Can a Bad Cold Stop a Dog’s Bark?

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The historian part of my brain is increasingly intrigued by moments in time when a dog did not bark. Of course, this is reference to a famous Sherlock Holmes story called, “Silver Blaze,” and how the fictional detective made a deduction based on the fact that a dog that should have barked at a stranger, did not. This told Holmes that the culprit was someone familiar to the dog.

So as a writer, I’ve wondered why certain people didn’t do the obvious thing. From there, my imagination takes charge. The book I’m currently working on—“The Churchill Plot”—is a great case in point. [READ MORE]

We Must Never Forget!

In 1916, the late poet Robert Frost penned the famous lines: “Two roads diverged in a wood, and I—I took the one less traveled by, and that has made all the difference.”

His metaphor has endured as testament to the importance of making choices based on factors other than superficiality and popularity.

President Kennedy and Robert Frost
President Kennedy and Robert Frost

Shortly after Frost’s death in 1963, President John F. Kennedy traveled to Amherst College in Massachusetts, where Frost had taught for many years, to deliver a eulogy about the famous wordsmith he had invited to participate in his inauguration. That day, Kennedy shared a line that, like the description of those fabled two roads, has since morphed into something beyond its original intent and focus. In my opinion, it was one of the best things Kennedy ever said:

A nation reveals itself not only by the men it produces but also by the men it honors, the men it remembers.

Next to ingratitude, forgetfulness is the most serious indicator of cultural decline. The two are intertwined. Thankfulness and remembrance are flip sides of the same precious cultural coin. On this Memorial Day, 70 years after the end of the war in Europe, we must reject the defeatism and cynicism so characteristic of our times and look back at heroes proved, and up at Almighty God in gratitude for them.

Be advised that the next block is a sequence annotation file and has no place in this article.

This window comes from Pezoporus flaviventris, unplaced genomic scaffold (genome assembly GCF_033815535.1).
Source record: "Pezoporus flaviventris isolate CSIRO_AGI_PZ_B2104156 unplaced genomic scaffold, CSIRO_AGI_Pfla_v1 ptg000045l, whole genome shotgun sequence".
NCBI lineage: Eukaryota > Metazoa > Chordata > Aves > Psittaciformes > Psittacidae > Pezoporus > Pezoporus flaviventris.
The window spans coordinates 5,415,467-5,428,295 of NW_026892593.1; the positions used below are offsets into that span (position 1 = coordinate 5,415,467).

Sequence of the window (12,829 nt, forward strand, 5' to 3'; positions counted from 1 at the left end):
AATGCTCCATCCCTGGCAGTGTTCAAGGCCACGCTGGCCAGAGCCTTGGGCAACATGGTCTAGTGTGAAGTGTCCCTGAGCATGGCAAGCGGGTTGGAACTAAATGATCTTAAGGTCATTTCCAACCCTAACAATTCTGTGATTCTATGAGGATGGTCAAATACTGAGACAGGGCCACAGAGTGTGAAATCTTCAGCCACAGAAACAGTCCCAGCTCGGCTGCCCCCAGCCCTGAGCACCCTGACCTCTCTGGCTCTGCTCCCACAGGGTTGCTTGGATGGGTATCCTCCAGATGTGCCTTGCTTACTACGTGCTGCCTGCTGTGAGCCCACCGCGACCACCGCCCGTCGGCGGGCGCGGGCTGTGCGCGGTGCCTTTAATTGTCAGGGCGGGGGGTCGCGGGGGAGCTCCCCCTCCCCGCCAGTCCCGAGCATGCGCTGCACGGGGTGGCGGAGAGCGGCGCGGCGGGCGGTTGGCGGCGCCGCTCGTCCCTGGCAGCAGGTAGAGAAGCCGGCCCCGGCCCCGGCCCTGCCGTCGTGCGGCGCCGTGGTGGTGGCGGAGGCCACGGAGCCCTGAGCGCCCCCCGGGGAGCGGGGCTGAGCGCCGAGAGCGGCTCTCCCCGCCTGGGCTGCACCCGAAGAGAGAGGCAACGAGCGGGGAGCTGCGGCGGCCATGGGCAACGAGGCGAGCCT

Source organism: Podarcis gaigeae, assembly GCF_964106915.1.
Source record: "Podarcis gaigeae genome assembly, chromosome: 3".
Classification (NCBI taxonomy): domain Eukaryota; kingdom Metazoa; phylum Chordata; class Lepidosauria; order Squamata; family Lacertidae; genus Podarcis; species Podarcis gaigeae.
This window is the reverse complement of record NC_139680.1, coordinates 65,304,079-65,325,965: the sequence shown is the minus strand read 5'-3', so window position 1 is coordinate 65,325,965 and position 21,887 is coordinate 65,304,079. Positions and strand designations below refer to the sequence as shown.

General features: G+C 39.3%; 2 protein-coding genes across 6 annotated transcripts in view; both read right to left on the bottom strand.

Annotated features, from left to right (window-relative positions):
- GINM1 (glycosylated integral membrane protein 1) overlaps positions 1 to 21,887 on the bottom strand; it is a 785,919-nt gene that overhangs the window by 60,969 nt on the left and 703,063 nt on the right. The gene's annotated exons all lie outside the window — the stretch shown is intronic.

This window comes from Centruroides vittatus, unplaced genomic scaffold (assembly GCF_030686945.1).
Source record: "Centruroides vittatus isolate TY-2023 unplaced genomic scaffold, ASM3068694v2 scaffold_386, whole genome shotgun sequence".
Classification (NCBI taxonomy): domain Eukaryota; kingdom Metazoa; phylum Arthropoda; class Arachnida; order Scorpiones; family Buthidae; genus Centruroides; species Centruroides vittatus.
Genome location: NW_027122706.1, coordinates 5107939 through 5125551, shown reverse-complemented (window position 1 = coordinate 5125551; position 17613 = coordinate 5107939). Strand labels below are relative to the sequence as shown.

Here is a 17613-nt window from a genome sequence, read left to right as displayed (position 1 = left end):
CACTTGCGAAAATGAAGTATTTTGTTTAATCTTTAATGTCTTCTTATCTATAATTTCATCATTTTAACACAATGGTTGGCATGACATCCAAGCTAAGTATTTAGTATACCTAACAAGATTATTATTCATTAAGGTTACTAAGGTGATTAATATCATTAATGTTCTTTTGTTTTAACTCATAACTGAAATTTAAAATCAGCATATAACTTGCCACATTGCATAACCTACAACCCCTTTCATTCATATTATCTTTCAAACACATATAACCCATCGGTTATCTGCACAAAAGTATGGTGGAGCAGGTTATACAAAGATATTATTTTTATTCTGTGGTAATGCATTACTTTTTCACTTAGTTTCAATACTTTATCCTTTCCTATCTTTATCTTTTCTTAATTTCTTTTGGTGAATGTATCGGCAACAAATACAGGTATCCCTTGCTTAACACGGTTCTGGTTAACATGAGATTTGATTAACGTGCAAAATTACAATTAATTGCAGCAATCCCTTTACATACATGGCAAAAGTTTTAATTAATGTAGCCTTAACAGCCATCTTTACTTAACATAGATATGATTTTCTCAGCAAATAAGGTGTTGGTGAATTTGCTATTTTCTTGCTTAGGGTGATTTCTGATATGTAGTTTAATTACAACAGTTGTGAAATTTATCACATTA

If the idea of gratitude toward God is off-putting to anyone—or seems somehow inappropriate, I would simply note how a famously liberal Democratic President approached matters on national radio seventy years ago. Roosevelt became America’s pastor for a moment and prayed:

“Almighty God: Our sons, pride of our Nation, this day have set upon a mighty endeavor, a struggle to preserve our Republic, our religion, and our civilization, and to set free a suffering humanity. Lead them straight and true; give strength to their arms, stoutness to their hearts, steadfastness in their faith…”

He added: “And, O Lord, give us Faith. Give us Faith in Thee; Faith in our sons; Faith in each other; Faith in our united crusade. Let not the keenness of our spirit ever be dulled. Let not the impacts of temporary events, of temporal matters of but fleeting moment let not these deter us in our unconquerable purpose.”

And he ended with: “Thy will be done, Almighty God. Amen.”

Elisha “Ray” Nance, who died a few years ago, was well known around Bedford, Virginia, a picturesque town located at the foot of the Blue Ridge Peaks of Otter, where for years he delivered the mail on nearby rural routes. But it was for what he did before becoming a letter carrier that he is best remembered.

Ray was one of “The Bedford Boys.”

X-_Bedford_Boys-5He was the last of his town’s contingent in Company A of the 29th Infantry Division’s 116th Infantry – a group that waded ashore seven decades ago on a beach nicknamed Omaha in a far away place called Normandy in France. And of the thirty soldiers from Bedford (population then, about 3,200), he was one of only eight from his hometown who lived to tell the story.

Ray lost twenty-two Bedford buddies that day, nineteen of them in the very first moments of the battle. By the time he made it to the beach in the last of his company’s landing crafts, he saw “a pall of dust and smoke.” He could barely see “the church steeple we were supposed to guide on.” He couldn’t see anyone in front, or behind him—only that he “was alone in France.”

Mr. Nance was a hero “proved through liberating strife.”

On the fortieth anniversary of D-Day, President Ronald Reagan captured the attention of history and honored some of the other “Boys” who did so much for all of us on June 6, 1944. He called them “The Boys of Pointe Du Hoc,” and many of them were in his cliff-top audience in Normandy that day in 1984.

President Ronald Reagan salutes during a ceremony commemorating the 40th anniversary of D-day, the invasion of Europe.
President Ronald Reagan salutes during a ceremony commemorating the 40th anniversary of D-day, the invasion of Europe.